Equipment used by Robert Covenhoven, a local Revolutionary War soldier

These two groupings of artifacts may seem like an odd pairing, until you realize how they tie in to the Museum’s own history. One photo shows equipment used by Robert Covenhoven, a local Revolutionary War soldier who, in 1778, helped guide residents down the West Branch of the Susquehanna River to Fort Augusta as their homes were being attacked, an event known as the “Big Runaway”. These artifacts are currently on exhibit in our Military Gallery, along with Covenhoven’s portrait.

The other photo shows a “Peace and Friendship” medallion with an image of President James Madison, one of many presented by his administration to Native American chiefs; and an ivory inkstand with the inscription “Lyre Sword and Flower! - Farewell”, the last line of the poem Korner and His Sister, by 19th century English poet Felicia Hemans. So how do these all relate to each other?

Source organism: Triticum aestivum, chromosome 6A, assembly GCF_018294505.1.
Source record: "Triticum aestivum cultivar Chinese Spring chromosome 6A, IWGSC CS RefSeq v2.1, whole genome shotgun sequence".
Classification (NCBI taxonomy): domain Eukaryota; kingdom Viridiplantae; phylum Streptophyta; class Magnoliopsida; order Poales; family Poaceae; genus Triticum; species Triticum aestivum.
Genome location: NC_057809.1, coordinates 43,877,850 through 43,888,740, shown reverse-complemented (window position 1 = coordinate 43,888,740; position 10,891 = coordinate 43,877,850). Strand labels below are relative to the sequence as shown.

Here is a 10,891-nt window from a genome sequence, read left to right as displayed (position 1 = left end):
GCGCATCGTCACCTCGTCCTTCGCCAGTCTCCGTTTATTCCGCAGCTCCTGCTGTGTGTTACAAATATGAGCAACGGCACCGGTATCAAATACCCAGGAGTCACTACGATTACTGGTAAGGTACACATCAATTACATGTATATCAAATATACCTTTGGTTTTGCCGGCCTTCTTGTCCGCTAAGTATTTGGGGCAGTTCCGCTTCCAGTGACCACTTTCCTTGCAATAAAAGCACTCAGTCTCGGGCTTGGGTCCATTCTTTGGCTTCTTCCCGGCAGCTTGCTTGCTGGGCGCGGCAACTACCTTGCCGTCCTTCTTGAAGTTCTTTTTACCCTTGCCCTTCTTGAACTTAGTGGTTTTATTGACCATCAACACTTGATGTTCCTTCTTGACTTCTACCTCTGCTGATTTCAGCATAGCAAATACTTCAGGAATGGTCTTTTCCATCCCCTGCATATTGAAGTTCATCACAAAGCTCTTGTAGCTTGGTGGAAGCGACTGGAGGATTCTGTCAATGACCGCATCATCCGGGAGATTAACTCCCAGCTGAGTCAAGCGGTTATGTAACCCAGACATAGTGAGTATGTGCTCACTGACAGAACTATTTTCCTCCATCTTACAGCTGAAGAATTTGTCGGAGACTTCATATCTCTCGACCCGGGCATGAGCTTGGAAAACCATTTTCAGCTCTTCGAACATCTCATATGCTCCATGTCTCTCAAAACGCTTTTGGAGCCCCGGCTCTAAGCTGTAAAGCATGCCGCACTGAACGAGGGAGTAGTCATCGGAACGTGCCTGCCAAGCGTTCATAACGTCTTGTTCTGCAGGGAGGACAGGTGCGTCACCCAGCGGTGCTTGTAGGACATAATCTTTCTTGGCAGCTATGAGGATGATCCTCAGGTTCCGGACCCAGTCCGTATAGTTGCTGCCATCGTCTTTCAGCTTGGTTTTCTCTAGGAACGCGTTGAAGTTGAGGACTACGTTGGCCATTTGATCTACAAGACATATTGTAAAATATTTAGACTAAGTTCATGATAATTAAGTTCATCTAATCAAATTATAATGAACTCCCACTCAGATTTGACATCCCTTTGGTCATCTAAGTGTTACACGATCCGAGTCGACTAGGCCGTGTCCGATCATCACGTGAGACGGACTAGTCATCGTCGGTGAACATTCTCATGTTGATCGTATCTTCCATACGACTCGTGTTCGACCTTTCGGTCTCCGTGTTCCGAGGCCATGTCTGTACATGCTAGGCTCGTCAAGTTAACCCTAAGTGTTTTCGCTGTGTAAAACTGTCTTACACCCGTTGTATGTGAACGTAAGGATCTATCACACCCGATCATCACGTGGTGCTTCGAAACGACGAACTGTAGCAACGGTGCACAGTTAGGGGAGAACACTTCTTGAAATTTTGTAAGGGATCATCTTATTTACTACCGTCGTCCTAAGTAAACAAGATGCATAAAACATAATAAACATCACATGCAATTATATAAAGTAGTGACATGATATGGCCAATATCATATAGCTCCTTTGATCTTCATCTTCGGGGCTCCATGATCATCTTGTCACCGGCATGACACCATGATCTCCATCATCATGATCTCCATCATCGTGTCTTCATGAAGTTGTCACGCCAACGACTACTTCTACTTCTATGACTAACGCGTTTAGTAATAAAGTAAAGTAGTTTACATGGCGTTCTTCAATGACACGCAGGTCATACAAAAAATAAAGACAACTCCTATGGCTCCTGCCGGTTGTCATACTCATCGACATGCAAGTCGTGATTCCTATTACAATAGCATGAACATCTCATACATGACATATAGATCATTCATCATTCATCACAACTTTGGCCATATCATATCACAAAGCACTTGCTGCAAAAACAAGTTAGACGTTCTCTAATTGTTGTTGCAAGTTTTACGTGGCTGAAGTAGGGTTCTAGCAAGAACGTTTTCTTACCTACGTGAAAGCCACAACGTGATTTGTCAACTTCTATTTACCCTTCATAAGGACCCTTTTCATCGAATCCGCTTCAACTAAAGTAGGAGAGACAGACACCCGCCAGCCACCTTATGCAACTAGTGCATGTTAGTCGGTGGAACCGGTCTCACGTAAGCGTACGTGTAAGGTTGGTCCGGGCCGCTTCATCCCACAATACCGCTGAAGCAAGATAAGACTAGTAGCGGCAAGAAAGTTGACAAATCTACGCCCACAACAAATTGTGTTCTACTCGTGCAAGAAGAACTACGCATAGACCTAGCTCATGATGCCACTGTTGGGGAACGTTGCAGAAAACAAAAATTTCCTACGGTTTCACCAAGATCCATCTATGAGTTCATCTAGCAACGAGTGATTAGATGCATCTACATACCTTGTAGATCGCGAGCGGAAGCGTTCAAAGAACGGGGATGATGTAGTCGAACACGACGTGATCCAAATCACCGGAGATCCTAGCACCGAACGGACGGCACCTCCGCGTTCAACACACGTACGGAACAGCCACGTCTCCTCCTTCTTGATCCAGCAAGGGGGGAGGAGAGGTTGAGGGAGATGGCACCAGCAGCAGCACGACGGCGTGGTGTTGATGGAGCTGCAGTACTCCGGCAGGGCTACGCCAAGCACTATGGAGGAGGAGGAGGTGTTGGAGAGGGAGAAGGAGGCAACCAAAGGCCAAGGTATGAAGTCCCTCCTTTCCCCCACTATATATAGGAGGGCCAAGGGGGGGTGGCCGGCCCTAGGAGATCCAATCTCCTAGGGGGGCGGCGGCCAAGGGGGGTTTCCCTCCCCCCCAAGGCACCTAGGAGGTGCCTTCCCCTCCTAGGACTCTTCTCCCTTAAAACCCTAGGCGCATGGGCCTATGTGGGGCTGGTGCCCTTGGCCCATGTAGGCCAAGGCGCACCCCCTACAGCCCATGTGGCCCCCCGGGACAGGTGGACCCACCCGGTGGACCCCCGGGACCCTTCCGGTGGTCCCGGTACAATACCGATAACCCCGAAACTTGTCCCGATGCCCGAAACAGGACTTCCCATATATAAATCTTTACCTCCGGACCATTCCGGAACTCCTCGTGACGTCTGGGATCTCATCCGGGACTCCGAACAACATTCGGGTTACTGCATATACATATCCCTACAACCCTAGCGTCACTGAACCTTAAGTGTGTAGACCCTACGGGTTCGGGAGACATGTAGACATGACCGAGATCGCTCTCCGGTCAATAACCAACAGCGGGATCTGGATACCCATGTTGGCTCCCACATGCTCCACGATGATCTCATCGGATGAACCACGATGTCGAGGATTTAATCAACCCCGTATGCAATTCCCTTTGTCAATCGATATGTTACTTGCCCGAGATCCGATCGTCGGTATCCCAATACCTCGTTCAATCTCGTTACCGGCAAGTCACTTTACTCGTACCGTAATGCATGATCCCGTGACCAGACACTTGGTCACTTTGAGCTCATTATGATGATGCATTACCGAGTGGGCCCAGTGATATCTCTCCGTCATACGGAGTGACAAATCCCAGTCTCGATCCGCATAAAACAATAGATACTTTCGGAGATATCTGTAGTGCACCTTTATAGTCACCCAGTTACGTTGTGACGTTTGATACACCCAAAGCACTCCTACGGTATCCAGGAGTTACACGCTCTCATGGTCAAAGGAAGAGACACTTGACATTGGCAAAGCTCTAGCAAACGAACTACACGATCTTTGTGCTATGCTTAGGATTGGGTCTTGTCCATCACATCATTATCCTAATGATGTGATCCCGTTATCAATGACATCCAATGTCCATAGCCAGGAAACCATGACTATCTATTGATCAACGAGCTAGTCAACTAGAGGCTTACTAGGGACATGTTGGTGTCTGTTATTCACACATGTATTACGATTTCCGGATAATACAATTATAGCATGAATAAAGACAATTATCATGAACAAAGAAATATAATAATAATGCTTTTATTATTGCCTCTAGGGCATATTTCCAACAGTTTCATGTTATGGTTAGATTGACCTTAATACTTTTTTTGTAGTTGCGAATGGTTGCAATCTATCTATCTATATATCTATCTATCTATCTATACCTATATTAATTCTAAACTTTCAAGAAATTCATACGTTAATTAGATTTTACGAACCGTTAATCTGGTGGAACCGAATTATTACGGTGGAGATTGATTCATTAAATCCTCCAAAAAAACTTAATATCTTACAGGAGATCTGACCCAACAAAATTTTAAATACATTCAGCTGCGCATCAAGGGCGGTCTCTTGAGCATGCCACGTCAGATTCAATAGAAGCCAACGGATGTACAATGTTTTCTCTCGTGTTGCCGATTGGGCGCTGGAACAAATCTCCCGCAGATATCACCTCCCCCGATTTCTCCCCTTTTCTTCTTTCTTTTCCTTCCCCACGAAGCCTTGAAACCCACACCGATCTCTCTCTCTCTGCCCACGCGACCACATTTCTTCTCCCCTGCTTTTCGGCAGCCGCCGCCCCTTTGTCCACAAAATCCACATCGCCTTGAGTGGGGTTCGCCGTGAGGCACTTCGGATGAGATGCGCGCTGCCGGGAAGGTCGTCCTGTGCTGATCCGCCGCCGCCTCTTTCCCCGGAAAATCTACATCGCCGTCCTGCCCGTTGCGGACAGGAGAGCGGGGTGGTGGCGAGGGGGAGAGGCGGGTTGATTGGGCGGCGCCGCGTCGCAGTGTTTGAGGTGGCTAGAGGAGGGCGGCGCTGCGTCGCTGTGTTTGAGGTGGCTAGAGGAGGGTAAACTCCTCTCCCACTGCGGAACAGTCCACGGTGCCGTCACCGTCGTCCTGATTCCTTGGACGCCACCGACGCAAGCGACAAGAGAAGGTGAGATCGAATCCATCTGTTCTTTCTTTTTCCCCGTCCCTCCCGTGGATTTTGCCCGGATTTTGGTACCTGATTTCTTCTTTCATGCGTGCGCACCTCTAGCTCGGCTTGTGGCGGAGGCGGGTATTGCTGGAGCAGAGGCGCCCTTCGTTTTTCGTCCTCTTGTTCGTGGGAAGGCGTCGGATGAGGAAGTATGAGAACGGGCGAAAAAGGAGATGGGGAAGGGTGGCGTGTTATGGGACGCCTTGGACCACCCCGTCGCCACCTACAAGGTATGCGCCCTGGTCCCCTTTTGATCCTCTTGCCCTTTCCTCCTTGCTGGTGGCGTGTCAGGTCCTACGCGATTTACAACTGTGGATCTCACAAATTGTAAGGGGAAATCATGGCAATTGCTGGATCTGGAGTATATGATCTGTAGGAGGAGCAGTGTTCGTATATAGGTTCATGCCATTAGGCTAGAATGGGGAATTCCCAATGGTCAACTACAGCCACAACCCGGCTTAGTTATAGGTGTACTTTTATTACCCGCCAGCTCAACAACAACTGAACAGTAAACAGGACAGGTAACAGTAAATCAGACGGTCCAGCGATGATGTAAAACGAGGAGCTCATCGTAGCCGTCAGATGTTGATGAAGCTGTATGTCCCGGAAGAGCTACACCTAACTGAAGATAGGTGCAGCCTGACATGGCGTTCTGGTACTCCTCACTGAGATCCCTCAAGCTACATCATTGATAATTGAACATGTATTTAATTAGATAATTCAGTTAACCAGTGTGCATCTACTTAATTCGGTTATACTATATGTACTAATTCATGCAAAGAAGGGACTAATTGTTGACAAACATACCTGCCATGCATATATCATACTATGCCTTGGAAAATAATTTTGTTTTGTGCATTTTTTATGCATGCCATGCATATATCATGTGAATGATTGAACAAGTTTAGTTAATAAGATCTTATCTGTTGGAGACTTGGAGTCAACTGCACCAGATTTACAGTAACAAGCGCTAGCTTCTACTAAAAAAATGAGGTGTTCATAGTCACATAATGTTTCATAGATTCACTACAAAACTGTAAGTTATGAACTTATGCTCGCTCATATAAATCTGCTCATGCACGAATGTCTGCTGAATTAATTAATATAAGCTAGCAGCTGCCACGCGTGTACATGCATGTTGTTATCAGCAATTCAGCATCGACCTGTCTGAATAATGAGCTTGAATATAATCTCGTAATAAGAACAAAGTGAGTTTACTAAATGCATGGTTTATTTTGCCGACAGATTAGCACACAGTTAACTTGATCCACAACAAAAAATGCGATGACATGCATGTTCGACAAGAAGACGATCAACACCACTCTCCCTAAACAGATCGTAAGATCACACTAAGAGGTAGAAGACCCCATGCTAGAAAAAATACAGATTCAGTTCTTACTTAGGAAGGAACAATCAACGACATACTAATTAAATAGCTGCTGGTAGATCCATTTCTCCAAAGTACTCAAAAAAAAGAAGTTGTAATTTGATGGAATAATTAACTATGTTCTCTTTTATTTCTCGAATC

“Peace and Friendship” medallion and ivory inkstand with the inscription “Lyre Sword and Flower! - Farewell”

Some of you may recall that the current situation is not the first time operations at the Museum were upended. In December 1960, the historic J. Roman Way residence, which was serving as the Museum’s home, burned in an accidental fire. Most of the collection survived, but many of the museum’s records were lost. However, an early accessions ledger (in which donations to the collection were recorded) did survive.

Museum ledger

Pictured here is a page from that ledger, which records the two earliest documented donations to the Historical Society. Donation #1 includes the Covenhoven artifacts and the Madison medallion, donated by Mrs. Emily Sanderson Carter. Donation #2 is the inkstand, donated by Hannah Webster in 1909. The first donation is not dated, but it was most likely around the same time, since we received our charter in 1907.

What a journey these artifacts have had, from their origins over 200 years ago to today, including over 100 years as part of our collection. Perhaps they are a reminder that, while no crisis lasts forever, history – and the people who make it – endures.